Posted by Nellie Edge on February 10, 2016
Fall and Winter Handwriting Tips for Young Writers
- If handwriting skills are not automatic, it interferes with the whole writing process!
- Good handwriting skills facilitate rigorous Common Core writing standards: Continue working with each child’s name!
- Have high expectations
- Be intentional
- Create a sense of urgency: Your name is so important!
- Even by January, almost all kindergarten children will still need to see a Name Ticket Model of how their name looks when printed correctly—especially when they start working on their last name too. Consider using a model on lined paper: It may help the children learn letter-size relationships among letters. Use this “Name Ticket” as their standard of excellence to promote efficient name writing and beginning handwriting fluency. (Fluency = accuracy and speed!)
- Carefully observe each child forming the letters in their first name. Expect each letter to be formed correctly before letting the child practice both first and last name. Notice pencil grasp and whether letters are being formed from the top.
- Once a child can print her first name fluently, she may also practice pink “heart word” sentences for handwriting fluency.
- Remind children when they are writing their names on papers during the day to “Stop, think, and focus…and do quality work!” We use American Sign Language (ASL).
- Continue fingerspelling everything: It develops writing strength in the finger muscles while building memory hooks for letters and sounds.
- Children need a consistent routine and a short, targeted, systematic time for daily name writing practice, ”heart word” quick writes, and a, b, c, d fluency drills. In some classrooms, this works best first thing in the morning as part of “settling-in time”; other teachers provide this practice after recess and before independent “choice time.” One of our colleagues developed a form to assist parent volunteers so they can accurately help children with the a,b,c,d handwriting challenge. We make connections with our ABC Phonics: Sing, Sing and Read! program throughout the curriculum.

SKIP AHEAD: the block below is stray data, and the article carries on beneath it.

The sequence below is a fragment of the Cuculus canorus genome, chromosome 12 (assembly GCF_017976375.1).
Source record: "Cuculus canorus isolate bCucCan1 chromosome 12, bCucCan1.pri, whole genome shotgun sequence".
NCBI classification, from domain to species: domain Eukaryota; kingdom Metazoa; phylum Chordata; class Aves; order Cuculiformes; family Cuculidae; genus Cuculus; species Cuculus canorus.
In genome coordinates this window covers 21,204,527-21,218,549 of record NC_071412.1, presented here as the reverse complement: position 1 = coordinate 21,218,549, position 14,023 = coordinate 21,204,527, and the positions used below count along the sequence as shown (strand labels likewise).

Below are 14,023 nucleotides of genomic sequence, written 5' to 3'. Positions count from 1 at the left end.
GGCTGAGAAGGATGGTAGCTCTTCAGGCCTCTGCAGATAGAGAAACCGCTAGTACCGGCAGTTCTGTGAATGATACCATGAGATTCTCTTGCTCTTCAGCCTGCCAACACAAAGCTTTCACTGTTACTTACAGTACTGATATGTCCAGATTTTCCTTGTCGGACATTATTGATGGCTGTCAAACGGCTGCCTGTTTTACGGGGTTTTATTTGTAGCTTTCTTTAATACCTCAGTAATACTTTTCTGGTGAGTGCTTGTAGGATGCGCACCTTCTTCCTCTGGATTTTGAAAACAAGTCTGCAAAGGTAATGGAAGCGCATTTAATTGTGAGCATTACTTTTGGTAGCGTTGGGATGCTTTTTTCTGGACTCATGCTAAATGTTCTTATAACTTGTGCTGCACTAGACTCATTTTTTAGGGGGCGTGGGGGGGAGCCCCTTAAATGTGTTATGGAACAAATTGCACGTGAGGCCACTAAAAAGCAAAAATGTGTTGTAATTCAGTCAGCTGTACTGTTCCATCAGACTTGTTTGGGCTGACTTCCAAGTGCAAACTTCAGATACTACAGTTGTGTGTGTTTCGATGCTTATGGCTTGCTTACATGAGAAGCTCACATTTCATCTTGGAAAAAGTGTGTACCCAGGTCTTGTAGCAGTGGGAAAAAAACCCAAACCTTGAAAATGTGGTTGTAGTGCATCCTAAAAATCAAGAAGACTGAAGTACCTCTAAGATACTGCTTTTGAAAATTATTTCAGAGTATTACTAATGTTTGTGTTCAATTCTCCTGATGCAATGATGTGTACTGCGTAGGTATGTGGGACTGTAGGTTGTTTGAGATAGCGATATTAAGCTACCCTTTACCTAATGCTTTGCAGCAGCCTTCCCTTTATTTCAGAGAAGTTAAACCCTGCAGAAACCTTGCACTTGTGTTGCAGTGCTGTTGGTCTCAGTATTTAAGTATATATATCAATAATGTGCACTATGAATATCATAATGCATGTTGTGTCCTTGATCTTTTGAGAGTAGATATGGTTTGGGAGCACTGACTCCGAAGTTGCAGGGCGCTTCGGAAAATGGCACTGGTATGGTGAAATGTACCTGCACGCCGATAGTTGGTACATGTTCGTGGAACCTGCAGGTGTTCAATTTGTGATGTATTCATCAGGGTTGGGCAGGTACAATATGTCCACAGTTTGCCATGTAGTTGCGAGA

- In still other classrooms, the children are expected to always do their best name writing. Some teachers check the students’ names on their illustrated “I Can Read” Anthology (Notebook) pages or other art/writing pieces which gets finished before recess. This becomes their “ticket” to go outside. Expect good name writing throughout the day!
- Reteach the concept of continuous motion and lift the pen motion using spiral and twinkling art star projects if needed. (See original blog: Kindergarten Handwriting Matters!)
- Review the touchstone sentence: I love you. Notice how children are making the lowercase “y”—have them verbalize “short diagonal, long diagonal.” Let them write fancy “I love you” secret messages (to take home and hide) as soon as they have demonstrated mastery! By January, they will add “I love you because…” (Opinion writing) or “I like cats/dogs because…and because…”
- Review minilessons for the word “dog” and “cat” to work on the counterclockwise “O” movement. Use white boards. Then introduce the Independent Writing Tote so the children can build fluency by writing, drawing, and making books about dogs and cats and other animals. Children love making books!
- Review handwriting motions within the context of high-frequency “heart word” sentence patterns before children do independent book making activities. Expect quality handwriting: “I see the dog.” Sing, Sign and Write ”This is my house” from Sing, Sign, Spell, and Read! CD.
- Before children engage in the Book Making/Word Work Fluency totes, use white boards to reteach and review letter shapes for “My Book, by,” and “the end.” Always have multiple copies of the language models at the table as a memory scaffold for quality handwriting.
- Consider sending home a first and last name model and the Name Ticket Practice Book again asking families to help the child practice twice a day (especially after your Fall or Winter Literacy Evening!). Parents value good handwriting and appreciate that it is being taught. Make sure they have a Name Ticket Model.